Replica of 'Pieta' sculpture draws Easter visitorsPosted: Updated:
PHOENIX (AP) -- The spirit of Michelangelo's "Pieta" sculpture is being felt this Easter weekend thousands of miles away from Vatican City - outside a Phoenix charity's dining hall.
St. Vincent de Paul executive director Steve Zabilski said he expects more people than usual to sit before a replica of one of the Italian artist's most famous works.
About 20 people gathered at one point on Good Friday in the 50-seat chapel, Zabilski said.
"What makes this so special is it's not in a great big cathedral or an art museum but it's at a place where the homeless, the downtrodden and the working poor frequent," Zabilski said.
The statue has been a fixture at St. Vincent de Paul in downtown Phoenix since January 2013.
Zabilski said the sculpture depicting Mary holding the body of Christ moves visitors. People often go up to kiss or touch the statue as well as leave prayer books, flowers or coins on it. Zabilski recalled taking a tour group into the chapel and explaining the sculpture's presence.
"One of the people (seated) turned to me and said, `Shhh,'" Zabilski said, laughing. "He was absolutely right."
Jana Black, a 54-year-old woman who is trying to save enough money to get to Flagstaff, recognized the statue from seeing the original on TV. While many people at St. Vincent de Paul might never have heard of it, that doesn't diminish their ability to appreciate it, Black said.
"It brings God's creativity to Phoenix straight from the Vatican," she said.
For Dalton Puckett, a 22-year-old welder from Orange, Texas, it is a reminder to have hope. Puckett has been living at a nearby homeless shelter for two days. On Good Friday, he kissed the hand of Jesus' sculpture and then touched Jesus' foot.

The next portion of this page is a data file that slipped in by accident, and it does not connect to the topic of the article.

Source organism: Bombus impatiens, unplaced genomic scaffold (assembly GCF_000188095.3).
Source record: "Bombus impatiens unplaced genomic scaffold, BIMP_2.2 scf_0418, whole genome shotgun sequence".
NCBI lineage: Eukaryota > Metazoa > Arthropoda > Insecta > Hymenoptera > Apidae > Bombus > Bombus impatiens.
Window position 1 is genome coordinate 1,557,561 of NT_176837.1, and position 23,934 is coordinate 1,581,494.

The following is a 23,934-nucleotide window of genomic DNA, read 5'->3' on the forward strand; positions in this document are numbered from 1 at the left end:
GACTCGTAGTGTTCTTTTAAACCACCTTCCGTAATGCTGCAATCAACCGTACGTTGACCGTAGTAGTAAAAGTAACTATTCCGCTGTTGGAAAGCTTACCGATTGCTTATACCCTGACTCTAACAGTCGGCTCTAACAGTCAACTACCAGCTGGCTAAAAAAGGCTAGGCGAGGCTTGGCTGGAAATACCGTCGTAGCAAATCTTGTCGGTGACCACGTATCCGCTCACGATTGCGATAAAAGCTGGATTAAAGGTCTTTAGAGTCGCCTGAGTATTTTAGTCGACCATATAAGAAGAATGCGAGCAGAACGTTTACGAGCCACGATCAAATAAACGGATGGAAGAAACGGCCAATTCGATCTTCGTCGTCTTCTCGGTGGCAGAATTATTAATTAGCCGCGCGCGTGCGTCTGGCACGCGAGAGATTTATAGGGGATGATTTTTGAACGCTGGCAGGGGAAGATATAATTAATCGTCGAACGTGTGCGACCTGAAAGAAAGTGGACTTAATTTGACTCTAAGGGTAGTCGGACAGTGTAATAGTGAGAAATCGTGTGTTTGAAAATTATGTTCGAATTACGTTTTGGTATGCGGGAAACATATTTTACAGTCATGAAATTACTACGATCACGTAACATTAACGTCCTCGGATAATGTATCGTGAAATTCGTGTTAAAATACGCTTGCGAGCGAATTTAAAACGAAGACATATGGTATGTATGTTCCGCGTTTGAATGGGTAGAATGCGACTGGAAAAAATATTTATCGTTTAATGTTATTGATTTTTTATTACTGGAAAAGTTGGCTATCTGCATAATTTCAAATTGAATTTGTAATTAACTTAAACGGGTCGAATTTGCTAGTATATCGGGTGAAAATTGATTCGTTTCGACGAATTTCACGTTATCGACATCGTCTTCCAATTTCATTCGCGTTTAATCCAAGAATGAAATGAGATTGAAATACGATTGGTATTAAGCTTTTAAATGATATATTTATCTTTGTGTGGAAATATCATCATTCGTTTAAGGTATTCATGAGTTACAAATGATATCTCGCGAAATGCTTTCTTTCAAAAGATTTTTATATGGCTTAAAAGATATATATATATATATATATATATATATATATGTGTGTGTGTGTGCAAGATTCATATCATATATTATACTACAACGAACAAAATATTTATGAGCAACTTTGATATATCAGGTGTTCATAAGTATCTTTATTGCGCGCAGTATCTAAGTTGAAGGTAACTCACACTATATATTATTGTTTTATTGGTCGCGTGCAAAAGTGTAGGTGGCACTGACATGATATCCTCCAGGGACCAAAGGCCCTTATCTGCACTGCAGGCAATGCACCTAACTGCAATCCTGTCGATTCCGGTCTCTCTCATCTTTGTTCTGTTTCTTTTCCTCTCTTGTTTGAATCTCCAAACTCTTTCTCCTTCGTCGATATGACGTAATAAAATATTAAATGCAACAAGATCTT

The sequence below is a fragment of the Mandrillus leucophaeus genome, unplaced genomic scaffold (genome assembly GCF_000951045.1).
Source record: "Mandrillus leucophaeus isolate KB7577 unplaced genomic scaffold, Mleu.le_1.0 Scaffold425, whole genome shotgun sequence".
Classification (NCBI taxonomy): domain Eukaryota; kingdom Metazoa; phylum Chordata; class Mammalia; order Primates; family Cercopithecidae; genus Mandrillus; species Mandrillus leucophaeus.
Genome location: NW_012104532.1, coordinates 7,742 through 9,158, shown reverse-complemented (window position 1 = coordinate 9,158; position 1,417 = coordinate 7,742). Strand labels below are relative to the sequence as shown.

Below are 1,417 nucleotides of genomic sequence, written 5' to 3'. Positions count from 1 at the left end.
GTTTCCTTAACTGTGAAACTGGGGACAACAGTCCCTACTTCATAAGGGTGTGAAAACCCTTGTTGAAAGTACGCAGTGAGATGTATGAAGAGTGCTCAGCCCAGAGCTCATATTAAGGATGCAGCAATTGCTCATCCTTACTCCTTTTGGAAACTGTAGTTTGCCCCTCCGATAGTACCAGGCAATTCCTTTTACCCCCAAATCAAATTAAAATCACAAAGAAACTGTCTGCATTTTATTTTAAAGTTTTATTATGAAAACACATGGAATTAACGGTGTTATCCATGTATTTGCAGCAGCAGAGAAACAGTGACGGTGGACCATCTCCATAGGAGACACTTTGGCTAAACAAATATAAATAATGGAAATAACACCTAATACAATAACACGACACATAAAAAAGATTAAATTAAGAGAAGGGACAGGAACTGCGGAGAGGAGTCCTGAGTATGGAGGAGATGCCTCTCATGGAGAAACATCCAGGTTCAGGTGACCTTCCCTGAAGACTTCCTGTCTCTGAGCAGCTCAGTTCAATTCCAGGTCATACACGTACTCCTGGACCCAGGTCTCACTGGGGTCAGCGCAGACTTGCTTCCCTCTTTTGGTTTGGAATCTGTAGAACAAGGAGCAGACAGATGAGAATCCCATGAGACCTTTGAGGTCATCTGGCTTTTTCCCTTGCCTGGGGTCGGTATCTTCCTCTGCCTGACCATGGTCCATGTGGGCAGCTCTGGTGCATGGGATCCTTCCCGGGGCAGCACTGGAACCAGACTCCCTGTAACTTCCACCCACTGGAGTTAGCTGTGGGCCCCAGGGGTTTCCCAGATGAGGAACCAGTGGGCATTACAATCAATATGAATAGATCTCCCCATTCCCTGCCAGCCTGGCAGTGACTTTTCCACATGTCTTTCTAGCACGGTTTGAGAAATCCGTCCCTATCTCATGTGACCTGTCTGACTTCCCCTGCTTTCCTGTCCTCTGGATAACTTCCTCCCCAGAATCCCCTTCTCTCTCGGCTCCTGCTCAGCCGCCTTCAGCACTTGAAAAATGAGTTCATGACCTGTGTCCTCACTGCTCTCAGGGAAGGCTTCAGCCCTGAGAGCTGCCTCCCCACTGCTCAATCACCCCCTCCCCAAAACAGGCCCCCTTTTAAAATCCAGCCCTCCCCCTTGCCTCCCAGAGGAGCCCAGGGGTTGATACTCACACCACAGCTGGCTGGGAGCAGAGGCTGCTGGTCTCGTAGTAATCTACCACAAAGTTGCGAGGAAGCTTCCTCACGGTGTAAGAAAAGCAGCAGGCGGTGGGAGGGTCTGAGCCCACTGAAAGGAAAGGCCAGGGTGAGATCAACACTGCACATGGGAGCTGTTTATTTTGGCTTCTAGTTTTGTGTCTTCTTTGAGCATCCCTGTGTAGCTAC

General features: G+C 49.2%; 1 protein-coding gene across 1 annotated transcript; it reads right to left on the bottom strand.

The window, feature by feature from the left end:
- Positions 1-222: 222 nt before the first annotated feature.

The statue stands for "hopes and dreams and that everything is possible. There is no bottom of the barrel you can't make it out of ... because he (Jesus) gave his life for us," Puckett said.
Husband and wife David Newren and Claudia Hecht distribute the replicas through their company, Arte Divine. They have overseen the construction of a dozen replicas licensed by the Vatican Observatory Foundation.
According to Newren, each one is cast from a mold of the original.
The sculptures have typically been placed in churches or cathedrals. There is one in the Italian embassy in Washington, D.C. Newren said Fulton Brock, his friend and a former Maricopa County supervisor, suggested St. Vincent de Paul receive one. A replica was made and transported with the costs offset by private donations.
It was even blessed by Phoenix Bishop Thomas J. Olmsted, Newren said.
Newren said he's happy that people are enjoying the statue in a way they couldn't at St. Peter's Basilica in Vatican City.
In 1972, the original sculpture was severely damaged by a hammer-wielding man who shouted he was Jesus Christ. Since then, millions of tourists have had to look at it through bulletproof glass.
"If you're viewing the original, the original almost looks like a framed photograph because it's so far away from that window," Newren said. "Here, you can experience it in an important way."
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